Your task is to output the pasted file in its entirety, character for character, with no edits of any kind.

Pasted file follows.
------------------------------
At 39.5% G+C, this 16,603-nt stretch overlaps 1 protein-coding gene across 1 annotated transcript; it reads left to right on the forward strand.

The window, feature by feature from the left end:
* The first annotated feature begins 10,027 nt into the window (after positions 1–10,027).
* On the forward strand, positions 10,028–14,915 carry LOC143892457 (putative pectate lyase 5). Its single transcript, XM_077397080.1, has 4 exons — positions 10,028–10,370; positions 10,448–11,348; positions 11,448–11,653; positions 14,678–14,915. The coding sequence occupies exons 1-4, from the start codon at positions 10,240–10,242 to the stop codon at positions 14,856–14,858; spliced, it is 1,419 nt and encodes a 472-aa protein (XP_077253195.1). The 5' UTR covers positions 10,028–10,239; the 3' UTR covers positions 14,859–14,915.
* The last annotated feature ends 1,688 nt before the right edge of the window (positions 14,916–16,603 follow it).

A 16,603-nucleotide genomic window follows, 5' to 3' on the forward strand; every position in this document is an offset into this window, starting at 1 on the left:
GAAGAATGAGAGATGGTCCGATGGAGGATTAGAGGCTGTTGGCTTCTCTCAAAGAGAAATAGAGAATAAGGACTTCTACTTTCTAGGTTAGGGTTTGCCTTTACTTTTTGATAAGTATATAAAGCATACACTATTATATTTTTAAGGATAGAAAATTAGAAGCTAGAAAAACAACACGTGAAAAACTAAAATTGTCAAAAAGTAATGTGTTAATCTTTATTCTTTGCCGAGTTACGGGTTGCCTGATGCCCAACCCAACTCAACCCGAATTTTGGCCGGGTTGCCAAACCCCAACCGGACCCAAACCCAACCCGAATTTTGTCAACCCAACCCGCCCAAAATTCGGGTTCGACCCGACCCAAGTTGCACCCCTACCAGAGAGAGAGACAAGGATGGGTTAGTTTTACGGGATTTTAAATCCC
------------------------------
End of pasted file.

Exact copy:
At 39.5% G+C, this 16,603-nt stretch overlaps 1 protein-coding gene across 1 annotated transcript; it reads left to right on the forward strand.

The window, feature by feature from the left end:
* The first annotated feature begins 10,027 nt into the window (after positions 1–10,027).
* On the forward strand, positions 10,028–14,915 carry LOC143892457 (putative pectate lyase 5). Its single transcript, XM_077397080.1, has 4 exons — positions 10,028–10,370; positions 10,448–11,348; positions 11,448–11,653; positions 14,678–14,915. The coding sequence occupies exons 1-4, from the start codon at positions 10,240–10,242 to the stop codon at positions 14,856–14,858; spliced, it is 1,419 nt and encodes a 472-aa protein (XP_077253195.1). The 5' UTR covers positions 10,028–10,239; the 3' UTR covers positions 14,859–14,915.
* The last annotated feature ends 1,688 nt before the right edge of the window (positions 14,916–16,603 follow it).

A 16,603-nucleotide genomic window follows, 5' to 3' on the forward strand; every position in this document is an offset into this window, starting at 1 on the left:
GAAGAATGAGAGATGGTCCGATGGAGGATTAGAGGCTGTTGGCTTCTCTCAAAGAGAAATAGAGAATAAGGACTTCTACTTTCTAGGTTAGGGTTTGCCTTTACTTTTTGATAAGTATATAAAGCATACACTATTATATTTTTAAGGATAGAAAATTAGAAGCTAGAAAAACAACACGTGAAAAACTAAAATTGTCAAAAAGTAATGTGTTAATCTTTATTCTTTGCCGAGTTACGGGTTGCCTGATGCCCAACCCAACTCAACCCGAATTTTGGCCGGGTTGCCAAACCCCAACCGGACCCAAACCCAACCCGAATTTTGTCAACCCAACCCGCCCAAAATTCGGGTTCGACCCGACCCAAGTTGCACCCCTACCAGAGAGAGAGACAAGGATGGGTTAGTTTTACGGGATTTTAAATCCC